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Two thirds of Australians think corruption a big problem: time for action

Media Release
Larissa Waters 30 Nov 2020

Data shows more Australians are concerned about political corruption and doubt the Government’s ability to clean up our democracy, Greens Leader in the Senate, Senator Larissa Waters said.
Today’s report from Griffith University and Transparency International Australia found the number of Australians who view corruption as a “very big” or “quite big” problem, rising from 61% in 2018 to 66% in 2020. The number of those who think the federal government is handling corruption issues “very badly” has also risen from 15% to 19.4% over the same period.
Senator Larissa Waters, the Greens spokesperson for Democracy, said:
“The Morrison Government needs to wake up and realise they aren’t fooling anyone: two thirds of Australians now think political corruption in Australia is a serious problem, and they are right.
“The influence of big donors on policy-making is institutionalised, the public interest is constantly being traded for political interest, and the Prime Minister continues to throw integrity overboard by failing to act on the ongoing, multiple scandals involving his ministers.

“The Government is trying to muzzle effective accountability body, the ANAO, by starving it of funding so that audit capacity will be reduced by 20% over three years, while dragging its heels on a weak and utterly belated corruption watchdog almost a year my bill for one passed the Senate.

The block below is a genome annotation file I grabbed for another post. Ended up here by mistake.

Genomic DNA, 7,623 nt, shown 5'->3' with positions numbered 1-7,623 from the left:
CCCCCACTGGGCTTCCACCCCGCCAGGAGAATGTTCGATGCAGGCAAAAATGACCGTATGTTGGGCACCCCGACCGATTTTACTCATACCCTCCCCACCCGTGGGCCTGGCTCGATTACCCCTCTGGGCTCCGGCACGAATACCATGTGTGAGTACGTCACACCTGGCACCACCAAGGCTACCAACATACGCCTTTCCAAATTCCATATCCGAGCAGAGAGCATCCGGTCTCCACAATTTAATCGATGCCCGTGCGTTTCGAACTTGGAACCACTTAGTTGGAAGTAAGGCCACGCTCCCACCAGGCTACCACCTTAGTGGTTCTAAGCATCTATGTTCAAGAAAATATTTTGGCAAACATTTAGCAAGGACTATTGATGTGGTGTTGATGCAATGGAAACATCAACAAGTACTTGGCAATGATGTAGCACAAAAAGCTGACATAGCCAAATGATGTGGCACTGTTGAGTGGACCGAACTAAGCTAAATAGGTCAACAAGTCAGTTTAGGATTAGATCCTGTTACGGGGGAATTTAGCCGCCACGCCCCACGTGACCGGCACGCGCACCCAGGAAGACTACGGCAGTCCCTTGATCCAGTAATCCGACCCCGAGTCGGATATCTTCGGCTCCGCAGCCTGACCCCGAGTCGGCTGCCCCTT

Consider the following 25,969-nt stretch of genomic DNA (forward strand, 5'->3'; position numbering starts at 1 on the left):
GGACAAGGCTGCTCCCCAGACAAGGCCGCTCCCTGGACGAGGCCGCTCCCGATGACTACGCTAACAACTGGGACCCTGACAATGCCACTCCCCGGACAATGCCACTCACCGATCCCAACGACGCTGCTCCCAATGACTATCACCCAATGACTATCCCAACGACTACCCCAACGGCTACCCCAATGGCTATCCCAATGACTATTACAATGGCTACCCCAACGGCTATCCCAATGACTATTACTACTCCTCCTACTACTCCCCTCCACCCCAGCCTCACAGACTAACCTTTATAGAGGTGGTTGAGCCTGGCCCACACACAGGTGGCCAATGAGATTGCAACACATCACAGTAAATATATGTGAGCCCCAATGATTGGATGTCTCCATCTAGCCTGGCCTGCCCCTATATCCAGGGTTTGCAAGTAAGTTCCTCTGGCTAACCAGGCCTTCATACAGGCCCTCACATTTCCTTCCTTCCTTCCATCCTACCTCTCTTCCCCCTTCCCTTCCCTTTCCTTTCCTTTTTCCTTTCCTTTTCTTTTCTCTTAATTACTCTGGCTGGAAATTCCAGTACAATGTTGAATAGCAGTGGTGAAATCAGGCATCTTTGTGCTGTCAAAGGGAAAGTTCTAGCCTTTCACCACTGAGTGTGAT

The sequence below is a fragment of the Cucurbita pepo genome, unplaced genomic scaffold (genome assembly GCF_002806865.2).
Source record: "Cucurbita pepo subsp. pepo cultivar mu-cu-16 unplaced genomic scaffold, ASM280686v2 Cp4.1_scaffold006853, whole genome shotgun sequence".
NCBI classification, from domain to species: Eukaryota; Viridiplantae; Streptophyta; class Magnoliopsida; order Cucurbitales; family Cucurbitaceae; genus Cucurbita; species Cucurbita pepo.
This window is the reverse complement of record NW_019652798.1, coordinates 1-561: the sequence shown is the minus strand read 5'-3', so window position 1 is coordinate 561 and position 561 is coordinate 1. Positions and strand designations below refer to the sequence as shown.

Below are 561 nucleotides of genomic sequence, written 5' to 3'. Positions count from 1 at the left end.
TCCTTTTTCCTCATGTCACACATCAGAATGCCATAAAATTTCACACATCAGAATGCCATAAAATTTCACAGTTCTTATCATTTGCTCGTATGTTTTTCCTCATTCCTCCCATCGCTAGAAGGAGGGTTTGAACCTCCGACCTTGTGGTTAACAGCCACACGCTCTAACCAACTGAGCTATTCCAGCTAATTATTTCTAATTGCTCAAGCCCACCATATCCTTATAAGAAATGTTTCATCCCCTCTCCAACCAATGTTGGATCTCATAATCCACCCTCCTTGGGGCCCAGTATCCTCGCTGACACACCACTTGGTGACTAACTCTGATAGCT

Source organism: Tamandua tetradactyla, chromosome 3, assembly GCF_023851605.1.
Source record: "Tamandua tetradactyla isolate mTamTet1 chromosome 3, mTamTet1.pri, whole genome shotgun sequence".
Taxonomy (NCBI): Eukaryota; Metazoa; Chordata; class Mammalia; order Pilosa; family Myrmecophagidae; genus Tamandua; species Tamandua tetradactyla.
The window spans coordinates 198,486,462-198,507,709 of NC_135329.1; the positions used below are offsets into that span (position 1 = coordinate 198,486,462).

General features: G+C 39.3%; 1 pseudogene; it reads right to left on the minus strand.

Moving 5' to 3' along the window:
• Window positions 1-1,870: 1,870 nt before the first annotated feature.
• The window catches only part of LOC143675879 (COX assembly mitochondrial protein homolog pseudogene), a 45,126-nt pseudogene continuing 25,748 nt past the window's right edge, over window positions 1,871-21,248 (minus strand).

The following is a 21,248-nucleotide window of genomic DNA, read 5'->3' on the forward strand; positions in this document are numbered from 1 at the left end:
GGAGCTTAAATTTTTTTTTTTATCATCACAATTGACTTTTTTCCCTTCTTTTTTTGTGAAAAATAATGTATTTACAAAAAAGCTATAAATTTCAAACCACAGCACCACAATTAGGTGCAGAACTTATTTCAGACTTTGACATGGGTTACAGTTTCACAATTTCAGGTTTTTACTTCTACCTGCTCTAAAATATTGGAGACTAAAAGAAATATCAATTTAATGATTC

“Porter’s sham integrity commission has been designed to shield his mates from proper scrutiny. It wants one rule for its politicians, and another for everyone else.
“We are still waiting for the Prime Minister to call my federal corruption watchdog with teeth on for a vote in the House of Representatives, almost a year after the Senate passed it. Instead, the Government is conducting a  sham consultation on a model the public and the experts all say isn’t good enough.

"It’s starving the ANAO of the funds needed to do its job, it’s threatening journalists and whistle blowers, and it has rejected the Greens calls for a parliamentary code of conduct to prevent exactly the sort of behaviour Australians have grown sick of.
“To Morrison, I say: tick tock. I’m not the only one getting fed up with your government’s bad behaviour and delaying tactics.”

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